As businesses and investors consider cryptocurrencies, among many questions, one significant consideration stands out: Will they require regulation?
Cryptocurrencies are not currently regulated, and neither are the exchanges where they trade, such as Coinbase. The market for new cryptocurrencies continues to grow, as initial coin offerings (ICOs) reached an estimated $6.5 billion in the first quarter of this year.
The answer turns around the determination of whether cryptocurrencies are securities, commodities, or another form of investment.
At the recent MIT Business of Blockchain conference, a former chairman of the Commodity Futures Trading Commission (CFTC) noted that the answer may very well vary by cryptocurrency. Gary Gensler believes that Ether and Ripple, two of the most widely traded cryptocurrencies, likely fall under the securities rubric.
Why? Because Ether and Ripple offer investors ownership in the company underlying the coins. They also, in Gensler’s view, fall under the U.S. Supreme Court’s decades-old Howey ruling, which has to do with whether a company is managed as a joint enterprise.
Moreover, Gensler observed, investors are flocking to cryptocurrency trading hoping for a return — the same behavior investors exhibit toward securities like stocks.
Securities, under U.S. law, must disclose financial information in publicly available documents and abide by Securities and Exchange Commission (SEC) and other regulations and requirements. ICOs currently do not.
Bitcoin, on the other hand, is mined to support blockchain in a platform, and was never subject to an offering. As a result, Bitcoin doesn’t meet the criteria for a security, although The CFTC has ruled it a commodity, according to The Wall Street Journal.
As cryptocurrency becomes more mainstream, regulators will likely get involved.
Ether May Be a Security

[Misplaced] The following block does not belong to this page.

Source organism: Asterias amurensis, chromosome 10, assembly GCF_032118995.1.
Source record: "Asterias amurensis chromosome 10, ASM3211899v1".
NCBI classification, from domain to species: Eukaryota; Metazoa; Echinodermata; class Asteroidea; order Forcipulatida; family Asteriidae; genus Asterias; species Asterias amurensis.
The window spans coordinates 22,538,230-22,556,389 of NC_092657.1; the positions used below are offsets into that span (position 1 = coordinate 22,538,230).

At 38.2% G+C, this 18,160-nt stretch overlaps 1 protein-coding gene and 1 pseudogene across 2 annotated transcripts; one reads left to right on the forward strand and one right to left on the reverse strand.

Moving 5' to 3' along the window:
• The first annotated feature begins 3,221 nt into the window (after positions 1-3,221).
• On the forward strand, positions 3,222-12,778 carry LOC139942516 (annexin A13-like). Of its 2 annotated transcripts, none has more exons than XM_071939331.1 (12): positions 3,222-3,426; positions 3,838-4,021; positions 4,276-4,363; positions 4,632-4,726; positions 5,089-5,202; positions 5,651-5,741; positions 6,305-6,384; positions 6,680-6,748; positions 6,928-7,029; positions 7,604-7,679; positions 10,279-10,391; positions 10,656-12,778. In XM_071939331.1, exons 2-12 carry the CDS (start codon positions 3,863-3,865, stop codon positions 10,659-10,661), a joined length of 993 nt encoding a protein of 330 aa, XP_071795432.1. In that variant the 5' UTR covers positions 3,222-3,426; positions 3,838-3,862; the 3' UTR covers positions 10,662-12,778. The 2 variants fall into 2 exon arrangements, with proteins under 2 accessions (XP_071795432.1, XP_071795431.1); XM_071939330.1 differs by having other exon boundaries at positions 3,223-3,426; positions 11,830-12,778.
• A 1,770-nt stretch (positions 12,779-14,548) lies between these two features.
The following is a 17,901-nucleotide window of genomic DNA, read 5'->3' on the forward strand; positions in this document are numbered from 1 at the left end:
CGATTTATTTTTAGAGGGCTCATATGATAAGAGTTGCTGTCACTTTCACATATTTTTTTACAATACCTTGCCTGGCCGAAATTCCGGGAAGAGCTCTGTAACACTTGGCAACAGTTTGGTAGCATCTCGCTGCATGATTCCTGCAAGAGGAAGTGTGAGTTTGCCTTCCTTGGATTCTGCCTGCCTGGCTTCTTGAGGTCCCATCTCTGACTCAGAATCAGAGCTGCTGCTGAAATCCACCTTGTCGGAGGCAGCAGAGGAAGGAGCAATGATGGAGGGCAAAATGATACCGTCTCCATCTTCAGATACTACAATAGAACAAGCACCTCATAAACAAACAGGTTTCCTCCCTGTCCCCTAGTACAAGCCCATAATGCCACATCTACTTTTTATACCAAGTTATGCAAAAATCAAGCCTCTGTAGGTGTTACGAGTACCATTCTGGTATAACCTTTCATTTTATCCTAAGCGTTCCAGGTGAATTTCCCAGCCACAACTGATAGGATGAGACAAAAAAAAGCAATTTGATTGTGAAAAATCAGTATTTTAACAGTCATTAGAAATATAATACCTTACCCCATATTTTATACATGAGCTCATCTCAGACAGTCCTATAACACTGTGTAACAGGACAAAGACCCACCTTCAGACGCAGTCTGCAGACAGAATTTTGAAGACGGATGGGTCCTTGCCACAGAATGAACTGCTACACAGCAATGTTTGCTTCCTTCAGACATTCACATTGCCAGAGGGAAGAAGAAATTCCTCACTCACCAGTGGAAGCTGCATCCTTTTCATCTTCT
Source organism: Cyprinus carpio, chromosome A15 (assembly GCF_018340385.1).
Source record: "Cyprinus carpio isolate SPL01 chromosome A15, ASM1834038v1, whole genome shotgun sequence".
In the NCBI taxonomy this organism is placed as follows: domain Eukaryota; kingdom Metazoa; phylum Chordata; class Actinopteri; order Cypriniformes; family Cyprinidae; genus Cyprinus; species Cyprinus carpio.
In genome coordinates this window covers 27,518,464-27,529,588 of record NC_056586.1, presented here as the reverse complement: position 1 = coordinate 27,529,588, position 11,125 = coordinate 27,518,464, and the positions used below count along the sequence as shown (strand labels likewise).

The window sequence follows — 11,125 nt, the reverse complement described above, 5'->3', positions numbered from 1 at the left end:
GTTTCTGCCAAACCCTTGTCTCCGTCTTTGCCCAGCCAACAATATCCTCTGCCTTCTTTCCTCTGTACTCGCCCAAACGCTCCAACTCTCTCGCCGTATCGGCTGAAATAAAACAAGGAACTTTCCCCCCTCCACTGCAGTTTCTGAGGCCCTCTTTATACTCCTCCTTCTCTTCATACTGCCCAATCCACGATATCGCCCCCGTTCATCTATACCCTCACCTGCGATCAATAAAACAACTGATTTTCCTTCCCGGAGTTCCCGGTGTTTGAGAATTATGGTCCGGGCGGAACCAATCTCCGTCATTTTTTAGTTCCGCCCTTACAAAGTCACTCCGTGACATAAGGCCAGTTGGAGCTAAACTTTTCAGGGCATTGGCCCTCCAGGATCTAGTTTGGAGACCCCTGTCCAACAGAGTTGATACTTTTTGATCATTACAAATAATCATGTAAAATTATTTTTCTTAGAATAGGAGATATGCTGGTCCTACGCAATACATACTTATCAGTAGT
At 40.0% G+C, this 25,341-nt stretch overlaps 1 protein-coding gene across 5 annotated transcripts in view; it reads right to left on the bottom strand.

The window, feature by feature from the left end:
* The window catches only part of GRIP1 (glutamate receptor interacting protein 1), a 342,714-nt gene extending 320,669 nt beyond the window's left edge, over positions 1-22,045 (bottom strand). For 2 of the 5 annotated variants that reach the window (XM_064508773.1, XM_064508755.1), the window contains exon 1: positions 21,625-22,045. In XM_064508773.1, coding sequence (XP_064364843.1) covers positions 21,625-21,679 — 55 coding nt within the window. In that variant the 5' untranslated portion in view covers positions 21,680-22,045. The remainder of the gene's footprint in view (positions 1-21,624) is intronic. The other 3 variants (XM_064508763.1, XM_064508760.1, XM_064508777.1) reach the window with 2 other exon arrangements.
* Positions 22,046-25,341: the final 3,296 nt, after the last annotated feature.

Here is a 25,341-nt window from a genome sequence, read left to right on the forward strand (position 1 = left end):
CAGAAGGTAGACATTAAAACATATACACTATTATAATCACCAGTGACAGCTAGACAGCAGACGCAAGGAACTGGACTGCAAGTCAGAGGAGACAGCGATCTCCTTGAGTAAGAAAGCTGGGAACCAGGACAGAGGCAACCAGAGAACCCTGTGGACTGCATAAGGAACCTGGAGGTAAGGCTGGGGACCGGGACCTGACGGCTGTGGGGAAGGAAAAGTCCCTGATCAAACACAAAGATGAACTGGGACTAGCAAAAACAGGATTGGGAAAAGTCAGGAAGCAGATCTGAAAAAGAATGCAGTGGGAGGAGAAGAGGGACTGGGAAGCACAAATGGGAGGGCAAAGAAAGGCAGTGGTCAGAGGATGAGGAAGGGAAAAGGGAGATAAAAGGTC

The Wall Street Journal recently reported in technology news that Ether should have been classed as a security, for example. Ether, whose market value is estimated at $67 billion, is the world’s second most popular crypto, after Bitcoin.
The argument holds that the actions of Ether’s creators affect their value, just as the actions of corporate heads affect the value of stocks.
However, that point is disputed by venture capitalists at Andreessen Horowitz, who backed Ether. Ether is mined, just as Bitcoin is, and they claim that no set of people or entity is responsible for business strategy decisions on the cryptocurrency or for affecting its value.
According to the WSJ, a group of regulators, including representations of the SEC and the CFTC, will be meeting in early May to at least begin a discussion of whether regulation is appropriate, and what regulation would apply to which currency.
It is possible that ICOs of some cryptocurrencies could be deemed noncompliant with U.S. security law.
The eventual decisions could exert a huge effect on the cryptocurrency markets. Coinbase and other exchanges may have to become regulated, much like the stock exchanges and existing commodity markets in the U.S. are.
Primary reasons for concerns are, of course, that the lack of regulation makes cryptocurrencies apt to be used for black market purposes, and that unregulated securities could harm unwary investors. Participants at the MIT conference observed that up to 25% of activity in cryptocurrencies could be fraudulent or scam-related.
One way or the other, the recent conferences and meetings point to the eventual involvement of regulators in the cryptocurrency markets, although the shape remains to be seen.